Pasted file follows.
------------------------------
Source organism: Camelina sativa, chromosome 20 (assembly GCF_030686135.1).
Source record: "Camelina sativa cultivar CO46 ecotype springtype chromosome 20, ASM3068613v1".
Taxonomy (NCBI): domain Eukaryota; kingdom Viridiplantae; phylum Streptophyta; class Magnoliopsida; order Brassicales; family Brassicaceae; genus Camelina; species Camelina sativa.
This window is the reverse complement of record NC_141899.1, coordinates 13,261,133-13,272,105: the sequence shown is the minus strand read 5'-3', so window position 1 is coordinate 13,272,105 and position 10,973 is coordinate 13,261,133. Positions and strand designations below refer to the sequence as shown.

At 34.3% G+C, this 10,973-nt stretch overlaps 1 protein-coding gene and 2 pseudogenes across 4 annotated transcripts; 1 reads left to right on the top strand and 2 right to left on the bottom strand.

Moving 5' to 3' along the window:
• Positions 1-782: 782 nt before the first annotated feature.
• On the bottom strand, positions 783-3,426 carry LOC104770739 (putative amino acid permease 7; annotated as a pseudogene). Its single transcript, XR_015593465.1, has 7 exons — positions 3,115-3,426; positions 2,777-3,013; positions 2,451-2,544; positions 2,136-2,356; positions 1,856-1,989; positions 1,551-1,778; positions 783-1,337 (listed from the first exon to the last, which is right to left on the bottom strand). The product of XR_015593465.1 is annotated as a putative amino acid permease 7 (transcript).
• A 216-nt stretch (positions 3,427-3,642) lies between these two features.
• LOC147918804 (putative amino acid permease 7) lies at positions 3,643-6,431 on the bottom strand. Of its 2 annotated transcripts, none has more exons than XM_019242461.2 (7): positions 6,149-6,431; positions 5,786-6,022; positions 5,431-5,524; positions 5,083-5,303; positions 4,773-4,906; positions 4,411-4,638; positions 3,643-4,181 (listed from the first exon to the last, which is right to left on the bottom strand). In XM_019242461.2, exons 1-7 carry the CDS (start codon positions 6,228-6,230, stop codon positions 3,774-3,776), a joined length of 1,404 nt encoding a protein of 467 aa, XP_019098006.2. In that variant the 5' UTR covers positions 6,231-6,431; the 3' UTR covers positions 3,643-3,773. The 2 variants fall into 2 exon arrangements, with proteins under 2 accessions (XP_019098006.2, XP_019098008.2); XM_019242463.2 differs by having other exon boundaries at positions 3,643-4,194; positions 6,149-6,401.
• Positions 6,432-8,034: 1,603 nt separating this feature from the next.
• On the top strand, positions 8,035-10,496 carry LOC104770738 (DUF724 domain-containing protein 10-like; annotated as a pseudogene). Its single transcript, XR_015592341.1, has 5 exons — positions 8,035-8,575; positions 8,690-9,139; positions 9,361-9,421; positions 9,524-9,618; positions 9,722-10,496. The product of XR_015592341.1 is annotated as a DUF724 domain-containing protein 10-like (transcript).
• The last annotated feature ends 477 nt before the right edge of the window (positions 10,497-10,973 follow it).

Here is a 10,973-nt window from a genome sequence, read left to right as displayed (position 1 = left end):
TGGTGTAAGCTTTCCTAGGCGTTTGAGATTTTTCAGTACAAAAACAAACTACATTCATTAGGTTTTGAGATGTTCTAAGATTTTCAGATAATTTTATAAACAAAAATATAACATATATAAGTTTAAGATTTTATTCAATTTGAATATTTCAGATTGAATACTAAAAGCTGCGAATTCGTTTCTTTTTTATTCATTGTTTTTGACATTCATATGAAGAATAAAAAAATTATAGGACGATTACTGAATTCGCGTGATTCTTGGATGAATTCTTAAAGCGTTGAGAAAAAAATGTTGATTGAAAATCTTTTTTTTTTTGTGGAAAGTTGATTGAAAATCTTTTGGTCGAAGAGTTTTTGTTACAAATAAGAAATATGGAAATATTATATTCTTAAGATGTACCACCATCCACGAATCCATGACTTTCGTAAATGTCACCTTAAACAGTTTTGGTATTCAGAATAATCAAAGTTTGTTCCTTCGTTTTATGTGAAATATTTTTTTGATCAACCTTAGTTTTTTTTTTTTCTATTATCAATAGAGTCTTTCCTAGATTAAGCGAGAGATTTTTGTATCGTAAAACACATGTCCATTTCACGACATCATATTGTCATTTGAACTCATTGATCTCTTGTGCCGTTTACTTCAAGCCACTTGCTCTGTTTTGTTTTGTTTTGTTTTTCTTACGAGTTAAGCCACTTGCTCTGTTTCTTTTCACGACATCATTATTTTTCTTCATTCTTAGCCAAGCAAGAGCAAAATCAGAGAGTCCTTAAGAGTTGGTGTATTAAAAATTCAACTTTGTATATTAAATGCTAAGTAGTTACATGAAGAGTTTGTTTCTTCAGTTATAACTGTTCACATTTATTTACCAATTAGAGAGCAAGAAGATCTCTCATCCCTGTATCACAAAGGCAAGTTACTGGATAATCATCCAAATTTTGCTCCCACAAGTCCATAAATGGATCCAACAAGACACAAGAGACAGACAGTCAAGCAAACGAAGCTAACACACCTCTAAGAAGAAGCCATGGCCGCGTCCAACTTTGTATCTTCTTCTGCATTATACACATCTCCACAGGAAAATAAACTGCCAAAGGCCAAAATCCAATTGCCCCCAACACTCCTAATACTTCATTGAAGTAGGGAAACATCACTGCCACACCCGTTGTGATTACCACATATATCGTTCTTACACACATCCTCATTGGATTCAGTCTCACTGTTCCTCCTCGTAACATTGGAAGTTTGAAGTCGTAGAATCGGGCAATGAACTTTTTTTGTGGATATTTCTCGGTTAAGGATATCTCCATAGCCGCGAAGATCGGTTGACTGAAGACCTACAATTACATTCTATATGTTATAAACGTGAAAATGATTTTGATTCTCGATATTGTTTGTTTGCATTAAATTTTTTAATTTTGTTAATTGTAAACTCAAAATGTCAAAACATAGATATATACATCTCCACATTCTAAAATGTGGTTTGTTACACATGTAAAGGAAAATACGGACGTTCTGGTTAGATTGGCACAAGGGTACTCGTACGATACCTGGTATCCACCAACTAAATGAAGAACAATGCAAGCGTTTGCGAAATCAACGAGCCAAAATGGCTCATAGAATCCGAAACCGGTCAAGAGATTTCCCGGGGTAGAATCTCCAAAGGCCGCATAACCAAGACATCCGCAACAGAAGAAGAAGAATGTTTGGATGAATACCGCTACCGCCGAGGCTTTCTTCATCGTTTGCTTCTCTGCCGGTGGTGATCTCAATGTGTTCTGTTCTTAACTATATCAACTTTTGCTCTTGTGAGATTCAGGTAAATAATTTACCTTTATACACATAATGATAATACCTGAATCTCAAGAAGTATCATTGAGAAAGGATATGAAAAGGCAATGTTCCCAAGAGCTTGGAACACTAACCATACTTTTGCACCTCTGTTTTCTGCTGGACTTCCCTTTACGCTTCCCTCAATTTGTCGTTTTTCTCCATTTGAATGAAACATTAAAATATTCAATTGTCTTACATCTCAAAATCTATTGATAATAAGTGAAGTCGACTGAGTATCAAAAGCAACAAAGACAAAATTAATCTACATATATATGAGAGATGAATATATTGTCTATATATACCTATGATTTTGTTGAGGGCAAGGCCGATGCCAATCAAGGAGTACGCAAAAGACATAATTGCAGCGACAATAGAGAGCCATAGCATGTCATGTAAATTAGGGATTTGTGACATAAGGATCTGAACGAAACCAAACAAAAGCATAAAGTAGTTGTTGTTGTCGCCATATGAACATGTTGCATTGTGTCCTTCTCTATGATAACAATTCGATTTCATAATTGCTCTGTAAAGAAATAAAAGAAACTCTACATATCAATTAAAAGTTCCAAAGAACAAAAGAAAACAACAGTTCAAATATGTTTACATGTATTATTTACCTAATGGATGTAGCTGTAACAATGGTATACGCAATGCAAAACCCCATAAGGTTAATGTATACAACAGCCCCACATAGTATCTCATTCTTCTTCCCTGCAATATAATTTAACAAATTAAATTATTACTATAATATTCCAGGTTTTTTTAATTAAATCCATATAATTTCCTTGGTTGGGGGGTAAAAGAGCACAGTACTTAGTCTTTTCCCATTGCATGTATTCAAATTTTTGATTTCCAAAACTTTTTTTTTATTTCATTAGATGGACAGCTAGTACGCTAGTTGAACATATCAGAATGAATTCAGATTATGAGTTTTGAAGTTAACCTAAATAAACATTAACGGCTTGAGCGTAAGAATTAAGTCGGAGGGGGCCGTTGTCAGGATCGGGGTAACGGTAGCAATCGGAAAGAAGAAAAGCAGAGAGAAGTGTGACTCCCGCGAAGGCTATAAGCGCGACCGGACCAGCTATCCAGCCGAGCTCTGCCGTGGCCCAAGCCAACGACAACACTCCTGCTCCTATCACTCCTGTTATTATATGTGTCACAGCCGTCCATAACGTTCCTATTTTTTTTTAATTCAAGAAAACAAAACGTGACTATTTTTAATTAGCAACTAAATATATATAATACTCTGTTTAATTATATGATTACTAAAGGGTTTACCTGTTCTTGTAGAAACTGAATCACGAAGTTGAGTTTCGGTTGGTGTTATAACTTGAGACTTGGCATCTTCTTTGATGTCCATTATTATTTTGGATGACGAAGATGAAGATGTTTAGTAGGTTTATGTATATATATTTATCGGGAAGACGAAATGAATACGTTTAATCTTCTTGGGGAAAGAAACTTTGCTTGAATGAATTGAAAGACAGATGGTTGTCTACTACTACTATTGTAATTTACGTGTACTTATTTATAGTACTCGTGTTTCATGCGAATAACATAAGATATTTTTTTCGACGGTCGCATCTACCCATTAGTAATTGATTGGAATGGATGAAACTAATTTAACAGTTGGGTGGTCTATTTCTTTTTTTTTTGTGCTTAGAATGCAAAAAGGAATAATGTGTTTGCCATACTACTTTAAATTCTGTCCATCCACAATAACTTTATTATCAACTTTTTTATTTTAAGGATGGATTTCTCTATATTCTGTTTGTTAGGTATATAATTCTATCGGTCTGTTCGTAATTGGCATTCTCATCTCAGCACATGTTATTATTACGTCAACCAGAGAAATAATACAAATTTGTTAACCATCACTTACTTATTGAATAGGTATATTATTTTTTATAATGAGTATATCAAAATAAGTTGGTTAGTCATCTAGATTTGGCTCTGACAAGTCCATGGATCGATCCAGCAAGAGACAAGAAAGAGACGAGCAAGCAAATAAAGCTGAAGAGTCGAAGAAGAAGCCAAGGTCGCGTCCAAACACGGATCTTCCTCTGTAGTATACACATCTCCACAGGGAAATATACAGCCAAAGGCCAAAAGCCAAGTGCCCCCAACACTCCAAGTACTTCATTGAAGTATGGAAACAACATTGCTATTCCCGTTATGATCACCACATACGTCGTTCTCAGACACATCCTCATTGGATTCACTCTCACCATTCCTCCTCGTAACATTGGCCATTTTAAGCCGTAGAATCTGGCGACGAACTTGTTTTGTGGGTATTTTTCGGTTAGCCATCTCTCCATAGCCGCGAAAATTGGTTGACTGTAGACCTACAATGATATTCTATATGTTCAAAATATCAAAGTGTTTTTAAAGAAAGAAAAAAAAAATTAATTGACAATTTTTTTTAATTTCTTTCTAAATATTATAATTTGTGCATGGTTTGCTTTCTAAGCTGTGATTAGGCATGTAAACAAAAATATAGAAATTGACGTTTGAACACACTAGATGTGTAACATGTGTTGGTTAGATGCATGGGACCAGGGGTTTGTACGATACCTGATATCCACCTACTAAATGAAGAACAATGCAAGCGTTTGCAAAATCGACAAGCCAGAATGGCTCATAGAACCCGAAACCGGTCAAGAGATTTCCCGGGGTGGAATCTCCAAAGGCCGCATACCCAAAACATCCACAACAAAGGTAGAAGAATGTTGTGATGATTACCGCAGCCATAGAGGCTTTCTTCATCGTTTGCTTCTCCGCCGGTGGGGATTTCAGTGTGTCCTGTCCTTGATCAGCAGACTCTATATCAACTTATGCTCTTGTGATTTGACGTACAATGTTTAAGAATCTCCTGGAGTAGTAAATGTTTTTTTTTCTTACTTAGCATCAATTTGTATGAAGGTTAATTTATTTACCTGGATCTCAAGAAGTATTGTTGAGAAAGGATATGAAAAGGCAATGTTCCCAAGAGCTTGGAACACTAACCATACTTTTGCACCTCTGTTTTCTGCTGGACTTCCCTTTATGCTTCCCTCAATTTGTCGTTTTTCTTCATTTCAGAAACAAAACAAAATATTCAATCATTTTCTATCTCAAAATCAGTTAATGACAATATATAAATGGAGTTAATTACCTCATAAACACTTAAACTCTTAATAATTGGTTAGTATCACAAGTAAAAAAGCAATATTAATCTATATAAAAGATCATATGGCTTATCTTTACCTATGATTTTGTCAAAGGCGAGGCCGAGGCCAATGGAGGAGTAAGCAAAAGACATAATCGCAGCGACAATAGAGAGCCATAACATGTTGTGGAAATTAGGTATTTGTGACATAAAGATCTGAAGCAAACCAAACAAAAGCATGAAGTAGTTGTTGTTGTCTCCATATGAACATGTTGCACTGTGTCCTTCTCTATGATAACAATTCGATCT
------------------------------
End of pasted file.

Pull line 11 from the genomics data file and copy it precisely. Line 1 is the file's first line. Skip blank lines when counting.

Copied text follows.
• Positions 6,432-8,034: 1,603 nt separating this feature from the next.